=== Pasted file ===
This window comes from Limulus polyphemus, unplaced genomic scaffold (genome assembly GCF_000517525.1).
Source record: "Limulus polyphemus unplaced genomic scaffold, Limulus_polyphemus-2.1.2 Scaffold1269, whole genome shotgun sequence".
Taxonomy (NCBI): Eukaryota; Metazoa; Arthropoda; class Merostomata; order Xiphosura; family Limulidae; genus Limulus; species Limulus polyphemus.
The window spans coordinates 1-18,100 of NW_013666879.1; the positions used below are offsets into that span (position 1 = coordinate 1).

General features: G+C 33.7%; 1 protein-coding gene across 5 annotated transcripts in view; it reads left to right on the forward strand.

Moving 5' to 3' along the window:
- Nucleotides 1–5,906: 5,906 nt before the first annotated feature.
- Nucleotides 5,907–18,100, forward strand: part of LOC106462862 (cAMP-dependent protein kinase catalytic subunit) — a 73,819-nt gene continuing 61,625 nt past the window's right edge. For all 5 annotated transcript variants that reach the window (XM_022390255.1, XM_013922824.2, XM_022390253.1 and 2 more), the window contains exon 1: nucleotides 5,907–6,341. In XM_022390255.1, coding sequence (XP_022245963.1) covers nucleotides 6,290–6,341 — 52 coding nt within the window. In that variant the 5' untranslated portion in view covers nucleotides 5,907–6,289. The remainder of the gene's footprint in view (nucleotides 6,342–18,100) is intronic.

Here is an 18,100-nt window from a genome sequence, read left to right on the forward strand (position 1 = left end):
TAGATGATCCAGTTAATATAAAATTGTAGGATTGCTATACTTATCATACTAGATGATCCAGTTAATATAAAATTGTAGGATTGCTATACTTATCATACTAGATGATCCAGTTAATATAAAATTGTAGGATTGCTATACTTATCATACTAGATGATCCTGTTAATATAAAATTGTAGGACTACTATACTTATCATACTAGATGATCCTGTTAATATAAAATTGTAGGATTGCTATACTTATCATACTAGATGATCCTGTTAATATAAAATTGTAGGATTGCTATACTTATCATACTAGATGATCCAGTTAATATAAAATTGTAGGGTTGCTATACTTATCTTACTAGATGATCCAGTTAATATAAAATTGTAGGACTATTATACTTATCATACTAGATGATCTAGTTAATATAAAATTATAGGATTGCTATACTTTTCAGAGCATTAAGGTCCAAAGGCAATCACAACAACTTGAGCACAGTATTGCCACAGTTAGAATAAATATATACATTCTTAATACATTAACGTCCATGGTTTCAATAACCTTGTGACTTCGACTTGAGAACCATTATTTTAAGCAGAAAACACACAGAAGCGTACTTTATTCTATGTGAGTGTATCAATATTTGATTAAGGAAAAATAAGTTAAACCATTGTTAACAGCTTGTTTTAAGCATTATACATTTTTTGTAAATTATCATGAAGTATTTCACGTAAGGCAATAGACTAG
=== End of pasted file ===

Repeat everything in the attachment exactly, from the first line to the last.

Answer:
This window comes from Limulus polyphemus, unplaced genomic scaffold (genome assembly GCF_000517525.1).
Source record: "Limulus polyphemus unplaced genomic scaffold, Limulus_polyphemus-2.1.2 Scaffold1269, whole genome shotgun sequence".
Taxonomy (NCBI): Eukaryota; Metazoa; Arthropoda; class Merostomata; order Xiphosura; family Limulidae; genus Limulus; species Limulus polyphemus.
The window spans coordinates 1-18,100 of NW_013666879.1; the positions used below are offsets into that span (position 1 = coordinate 1).

General features: G+C 33.7%; 1 protein-coding gene across 5 annotated transcripts in view; it reads left to right on the forward strand.

Moving 5' to 3' along the window:
- Nucleotides 1–5,906: 5,906 nt before the first annotated feature.
- Nucleotides 5,907–18,100, forward strand: part of LOC106462862 (cAMP-dependent protein kinase catalytic subunit) — a 73,819-nt gene continuing 61,625 nt past the window's right edge. For all 5 annotated transcript variants that reach the window (XM_022390255.1, XM_013922824.2, XM_022390253.1 and 2 more), the window contains exon 1: nucleotides 5,907–6,341. In XM_022390255.1, coding sequence (XP_022245963.1) covers nucleotides 6,290–6,341 — 52 coding nt within the window. In that variant the 5' untranslated portion in view covers nucleotides 5,907–6,289. The remainder of the gene's footprint in view (nucleotides 6,342–18,100) is intronic.

Here is an 18,100-nt window from a genome sequence, read left to right on the forward strand (position 1 = left end):
TAGATGATCCAGTTAATATAAAATTGTAGGATTGCTATACTTATCATACTAGATGATCCAGTTAATATAAAATTGTAGGATTGCTATACTTATCATACTAGATGATCCAGTTAATATAAAATTGTAGGATTGCTATACTTATCATACTAGATGATCCTGTTAATATAAAATTGTAGGACTACTATACTTATCATACTAGATGATCCTGTTAATATAAAATTGTAGGATTGCTATACTTATCATACTAGATGATCCTGTTAATATAAAATTGTAGGATTGCTATACTTATCATACTAGATGATCCAGTTAATATAAAATTGTAGGGTTGCTATACTTATCTTACTAGATGATCCAGTTAATATAAAATTGTAGGACTATTATACTTATCATACTAGATGATCTAGTTAATATAAAATTATAGGATTGCTATACTTTTCAGAGCATTAAGGTCCAAAGGCAATCACAACAACTTGAGCACAGTATTGCCACAGTTAGAATAAATATATACATTCTTAATACATTAACGTCCATGGTTTCAATAACCTTGTGACTTCGACTTGAGAACCATTATTTTAAGCAGAAAACACACAGAAGCGTACTTTATTCTATGTGAGTGTATCAATATTTGATTAAGGAAAAATAAGTTAAACCATTGTTAACAGCTTGTTTTAAGCATTATACATTTTTTGTAAATTATCATGAAGTATTTCACGTAAGGCAATAGACTAG